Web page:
Let’s now come to Italy. More than 200 lots consisting of Italian coins and medals will be offered. The Duchy of Parma is well-represented by several great rarities: There is the double ducatone of Duke Ranuccio I Farnese dating from 1604, from 1615, and a 1687 testone with the portrait of his grandson Ranuccio II. Marie-Louise of Austria, daughter of Emperor Franz I and second wife of Napoleon, bears a connection with Parma, too. She was given the Duchy of Parma at the Congress of Vienna. Her portrait graces the magnificent 1818 gold medal on the completion of the bridge over the Taro River.
It goes without saying that remarkable rarities also come from the time of the Kingdom of Italy. For example, 100 lire, of which only 294 specimens were struck in Rome in 1878 (estimate: 30,000 euros), and 100 Lire of Umberto I, of which 154 specimens were struck in Rome in 1880 (estimate: 20,000 euros).
Lot 1200: Portugal. Gold medal 1914 on the centenary of the victory in the Napoleonic Wars. FDC. Estimate: 30,000,- euros.
Poland is represented by an extremely rare ducat struck in Gdansk in 1556 by Sigismund II Augustus. From Portugal comes an extremely rare golden medal struck in 1914 on the Centenary of the Portuguese victory over the Napoleonic forces. The designer has created a marvelous showpiece reminding on one of the most glorious events in the history of Portugal.
Lot 1268: Russia. Alexander III, 1881-1894. Gold medal of 50 ducats 1883. Extremely rare. FDC. Estimate: 60,000,- euros.
And now we are traveling to Russia: Gadoury offers almost 90 lots, ranging from Peter the Great to the USSR. The material includes not only coins and medals, but also some decorations. The connoisseur discovers rarities among the medals, for instance a 1725 gold medal by Martin Cupy on the death of Peter the Great and a gold medal on Prince Dimitri Gallitzin who was Russian ambassador when he died in Vienna in 1793. A 1741 rouble of Ivan III from St. Petersburg and the rare 1764 10 rouble piece of Catherine II from St. Petersburg with the cruciform coat of arms constitute further highlights. A gold medal with the portraits of Alexander III and his wife Maria Feodorovna is the item with the highest pre-sale estimate of the entire sale. Its diameter measuring more than 6 centimeters, the extremely rare showpiece has been estimated at 60,000 euros.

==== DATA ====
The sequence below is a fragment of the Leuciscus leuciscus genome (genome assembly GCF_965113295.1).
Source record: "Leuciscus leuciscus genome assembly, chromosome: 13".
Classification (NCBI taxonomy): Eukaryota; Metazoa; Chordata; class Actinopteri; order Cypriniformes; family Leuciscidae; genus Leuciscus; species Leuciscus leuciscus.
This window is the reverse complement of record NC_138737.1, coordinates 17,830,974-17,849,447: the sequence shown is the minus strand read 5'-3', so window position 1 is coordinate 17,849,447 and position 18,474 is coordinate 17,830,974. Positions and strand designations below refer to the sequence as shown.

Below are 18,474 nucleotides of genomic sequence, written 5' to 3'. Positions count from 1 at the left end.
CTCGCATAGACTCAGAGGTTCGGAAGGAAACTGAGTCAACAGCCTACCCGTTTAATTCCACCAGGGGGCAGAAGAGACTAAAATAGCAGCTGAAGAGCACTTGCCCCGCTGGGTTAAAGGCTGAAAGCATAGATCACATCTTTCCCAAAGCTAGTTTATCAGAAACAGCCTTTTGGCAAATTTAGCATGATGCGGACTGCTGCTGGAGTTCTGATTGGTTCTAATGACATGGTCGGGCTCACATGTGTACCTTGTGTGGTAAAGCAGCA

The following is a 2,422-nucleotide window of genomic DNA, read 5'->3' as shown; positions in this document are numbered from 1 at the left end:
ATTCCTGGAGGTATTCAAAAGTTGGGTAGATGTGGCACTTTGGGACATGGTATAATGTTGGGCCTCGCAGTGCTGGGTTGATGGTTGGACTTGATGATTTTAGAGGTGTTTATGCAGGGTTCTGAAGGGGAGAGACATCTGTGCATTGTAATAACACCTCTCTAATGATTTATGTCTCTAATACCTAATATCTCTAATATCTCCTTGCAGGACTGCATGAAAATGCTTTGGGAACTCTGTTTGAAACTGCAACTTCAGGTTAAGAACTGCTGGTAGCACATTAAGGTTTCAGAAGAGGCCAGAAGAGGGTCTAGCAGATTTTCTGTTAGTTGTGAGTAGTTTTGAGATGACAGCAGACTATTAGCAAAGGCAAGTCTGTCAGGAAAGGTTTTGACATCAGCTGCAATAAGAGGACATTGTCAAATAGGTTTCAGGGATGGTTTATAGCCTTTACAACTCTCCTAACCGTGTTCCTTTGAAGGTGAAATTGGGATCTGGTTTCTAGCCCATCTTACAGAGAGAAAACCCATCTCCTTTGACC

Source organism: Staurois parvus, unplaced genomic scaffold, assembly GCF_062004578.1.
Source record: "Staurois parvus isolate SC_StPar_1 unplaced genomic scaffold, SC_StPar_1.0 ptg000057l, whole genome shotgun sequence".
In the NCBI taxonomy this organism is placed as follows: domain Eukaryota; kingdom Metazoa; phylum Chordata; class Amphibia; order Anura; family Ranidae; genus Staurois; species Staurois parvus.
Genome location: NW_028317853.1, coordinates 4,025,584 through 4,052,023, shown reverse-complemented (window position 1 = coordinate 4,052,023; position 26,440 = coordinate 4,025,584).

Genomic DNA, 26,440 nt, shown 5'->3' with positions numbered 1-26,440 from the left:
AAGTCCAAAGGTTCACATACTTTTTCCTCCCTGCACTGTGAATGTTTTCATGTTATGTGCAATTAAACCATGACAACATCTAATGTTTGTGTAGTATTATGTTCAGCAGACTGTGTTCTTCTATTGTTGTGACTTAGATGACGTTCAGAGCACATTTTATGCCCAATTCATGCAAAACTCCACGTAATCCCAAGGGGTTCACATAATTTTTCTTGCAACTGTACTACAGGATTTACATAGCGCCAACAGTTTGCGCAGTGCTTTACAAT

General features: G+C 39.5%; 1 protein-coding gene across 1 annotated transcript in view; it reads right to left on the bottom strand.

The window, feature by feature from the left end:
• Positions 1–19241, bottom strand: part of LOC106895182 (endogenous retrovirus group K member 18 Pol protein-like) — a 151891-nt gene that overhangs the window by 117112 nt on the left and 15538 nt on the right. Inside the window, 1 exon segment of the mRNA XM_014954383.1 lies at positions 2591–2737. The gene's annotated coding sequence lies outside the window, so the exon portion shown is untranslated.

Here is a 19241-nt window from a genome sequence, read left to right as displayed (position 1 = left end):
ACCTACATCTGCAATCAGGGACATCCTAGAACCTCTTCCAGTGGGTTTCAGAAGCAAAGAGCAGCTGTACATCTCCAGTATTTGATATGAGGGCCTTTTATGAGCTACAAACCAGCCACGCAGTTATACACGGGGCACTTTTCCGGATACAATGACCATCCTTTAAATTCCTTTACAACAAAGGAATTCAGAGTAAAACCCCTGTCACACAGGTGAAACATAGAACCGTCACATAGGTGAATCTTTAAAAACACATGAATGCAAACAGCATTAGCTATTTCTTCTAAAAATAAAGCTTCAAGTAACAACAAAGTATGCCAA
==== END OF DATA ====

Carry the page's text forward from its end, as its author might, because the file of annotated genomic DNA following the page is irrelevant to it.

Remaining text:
Lot 1329: USA. 20 dollars, New Orleans 1861. Very rare. Graded PCGS AU53. Estimate: 10,000,- euros.
Let us change from Russia to the USA. Over 60 lots – most of it gold – are on offer. We highlight 20 dollars, Philadelphia, 1860, 20 dollars, New Orleans, 1861, 20 dollars, Carson City, 1875 and 20 dollars, Carson City, 1883.
Lot 1380: Vietnam. Annam. Tu Duc, 1847-1883. 5 tien in gold, undated. From the collection of King Faruk (1954), 1309. Extremely fine. Estimate: 19,000,- euros.
We end our numismatic journey in Vietnam. There we emphasize an undated 5 tien in gold and an undated 4 tien in gold, both struck under the reign of Tu Duc, 1847-1883.
The pricy coins must not obscure the fact that this auction has something in store for every budget. The estimates starting as low as 100 euros, the three- and four-digit price range particularly offers a wealth of interesting lots.
You can order the catalog from Éditions Victor Gadoury, 57, rue Grimaldi, 98000 Monaco; phone +377 93 25 12 96; fax: +377 93 50 13 39; or via e-mail.
This is the Gadoury website.